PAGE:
Welt gemarterte und sterbende Jesus' by Barthold Heinrich Brockes,
usually referred to as 'Brockes-Passion'. The best-known Passions
on this libretto are by Handel, Telemann and Stölzel. The first
setting was by Reinhard Keiser in 1712. If Fasch's Passion was
indeed composed somewhere between 1717 and 1719 his setting
is one of the earliest in history. Fasch doesn't use the complete
libretto. As the playing time suggests he made a number of cuts.
He also changed some recitatives and added five chorales and
two arias. In particular the cuts and the addition of chorales
could well be motivated by his wish to make it more usable to
be performed in church.
The part of the Evangelist is sung by a tenor on secco recitatives. The
words of Jesus are sung - just as in Bach's St Matthew Passion
- on accompanied recitatives, scored for strings and b.c.
In the orchestra the strings are added by two oboes. In the
tenor aria 'Brich, mein Herz, zerfließ in Tränen' the scoring
is for oboe with strings playing pizzicato. In this performance
the oboe is replaced by a transverse flute "in order to
balance with the pizzicato strings", as Nigel Springthorpe
writes in the booklet. A most strange decision: if Fasch didn't
see any problems here, why should modern performers? The fact
that the flute has nothing else to play makes it even more unsatisfactory.
In the first part the soprano, referred to as 'Tochter Zions' (Daughter
of Zion), has two arias to sing, with the same musical material.
There are also two arias for tenor and one for the bass, representing
Jesus. Unlike those of the soprano these three are all da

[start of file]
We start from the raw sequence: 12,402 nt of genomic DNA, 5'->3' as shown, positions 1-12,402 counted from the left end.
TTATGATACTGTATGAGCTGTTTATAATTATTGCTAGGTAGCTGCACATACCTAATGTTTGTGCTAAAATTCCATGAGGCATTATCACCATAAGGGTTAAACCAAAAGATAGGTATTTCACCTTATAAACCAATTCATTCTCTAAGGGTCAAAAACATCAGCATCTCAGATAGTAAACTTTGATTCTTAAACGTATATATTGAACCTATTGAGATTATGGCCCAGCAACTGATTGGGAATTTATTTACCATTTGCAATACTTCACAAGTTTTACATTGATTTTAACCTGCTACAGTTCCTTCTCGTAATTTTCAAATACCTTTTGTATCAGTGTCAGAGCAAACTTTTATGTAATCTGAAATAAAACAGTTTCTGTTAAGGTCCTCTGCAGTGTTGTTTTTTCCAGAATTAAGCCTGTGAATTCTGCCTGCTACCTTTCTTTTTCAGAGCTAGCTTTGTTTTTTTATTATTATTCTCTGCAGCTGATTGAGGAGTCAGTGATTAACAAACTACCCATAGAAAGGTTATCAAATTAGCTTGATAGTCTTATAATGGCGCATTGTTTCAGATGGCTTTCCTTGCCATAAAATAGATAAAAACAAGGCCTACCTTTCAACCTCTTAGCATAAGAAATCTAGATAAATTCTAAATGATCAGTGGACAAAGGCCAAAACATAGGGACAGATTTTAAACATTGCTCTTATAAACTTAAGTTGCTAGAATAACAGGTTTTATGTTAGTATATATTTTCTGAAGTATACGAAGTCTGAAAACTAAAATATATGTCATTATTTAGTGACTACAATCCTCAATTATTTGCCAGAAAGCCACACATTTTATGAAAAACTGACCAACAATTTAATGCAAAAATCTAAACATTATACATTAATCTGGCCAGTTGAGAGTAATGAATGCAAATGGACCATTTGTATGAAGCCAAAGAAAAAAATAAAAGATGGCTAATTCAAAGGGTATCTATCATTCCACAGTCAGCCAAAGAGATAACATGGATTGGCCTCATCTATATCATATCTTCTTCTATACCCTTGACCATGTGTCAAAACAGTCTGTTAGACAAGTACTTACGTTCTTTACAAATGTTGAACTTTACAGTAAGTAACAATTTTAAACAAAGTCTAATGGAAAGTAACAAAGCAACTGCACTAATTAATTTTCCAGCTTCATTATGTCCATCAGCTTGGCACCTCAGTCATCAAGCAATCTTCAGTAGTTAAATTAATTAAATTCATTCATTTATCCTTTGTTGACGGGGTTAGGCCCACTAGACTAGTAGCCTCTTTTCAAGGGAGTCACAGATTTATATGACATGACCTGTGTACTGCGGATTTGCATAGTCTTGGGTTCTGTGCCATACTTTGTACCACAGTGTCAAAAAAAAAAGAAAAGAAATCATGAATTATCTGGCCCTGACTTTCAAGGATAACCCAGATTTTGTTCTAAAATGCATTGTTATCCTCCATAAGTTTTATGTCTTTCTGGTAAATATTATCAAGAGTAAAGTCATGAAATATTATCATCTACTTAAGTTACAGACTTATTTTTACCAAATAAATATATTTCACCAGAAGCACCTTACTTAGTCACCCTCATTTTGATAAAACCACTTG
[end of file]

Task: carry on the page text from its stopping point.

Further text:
capo. In the second part the soprano has two arias and an
accompagnato and the tenor has two. Only two arias have a da
capo structure. The first part begins with a chorus and
ends with a chorale, the second part begins and ends with a
This is the first recording of this Passion, and it is well worth listening
to. I can imagine it being performed by an amateur ensemble,
as the vocal parts seem not very demanding, perhaps with the
exception of the tenor aria 'Ihr Augen, weinet Blut', which
has a pretty high tessitura. The performance has its merits,
but I am not very excited by it. Zoltán Megyesi, who sings the
role of the Evangelist, gives a good account of the arias, but
the recitatives lack in rhythmic flexibility, and his pronunciation
of the German text leaves something to be desired. His diction
is also often less than perfect. Péter Cser, who takes the role
of Jesus, is much better in this respect. Mária Zádori (Daughter
of Zion) has sung much German baroque music - for instance with
the conductor Hermann Max - and has no problems in pronunciation
of the text. Her diction is good too, and she sings her arias
with much expression.
The choruses and chorales so not satisfy: the choir sings well, but is
too large. The chorale at the end of this work is in three stanzas.
The second is sung by a vocal quartet; much better than the
other two sung by the full choir. A performance of this Passion
with one voice per part seems much more in line with what we
know about the number of performers at courts and in churches
at the time. It is difficult to imagine that a local church
like that in Greiz would have had a choir like this available.
In addition there is too much legato singing in the chorales
and important elements in the text are not emphasized.
As much as I am grateful for the fact that this work has been recorded
I would have liked it to be presented in a more idiomatic way.
Johan van Veen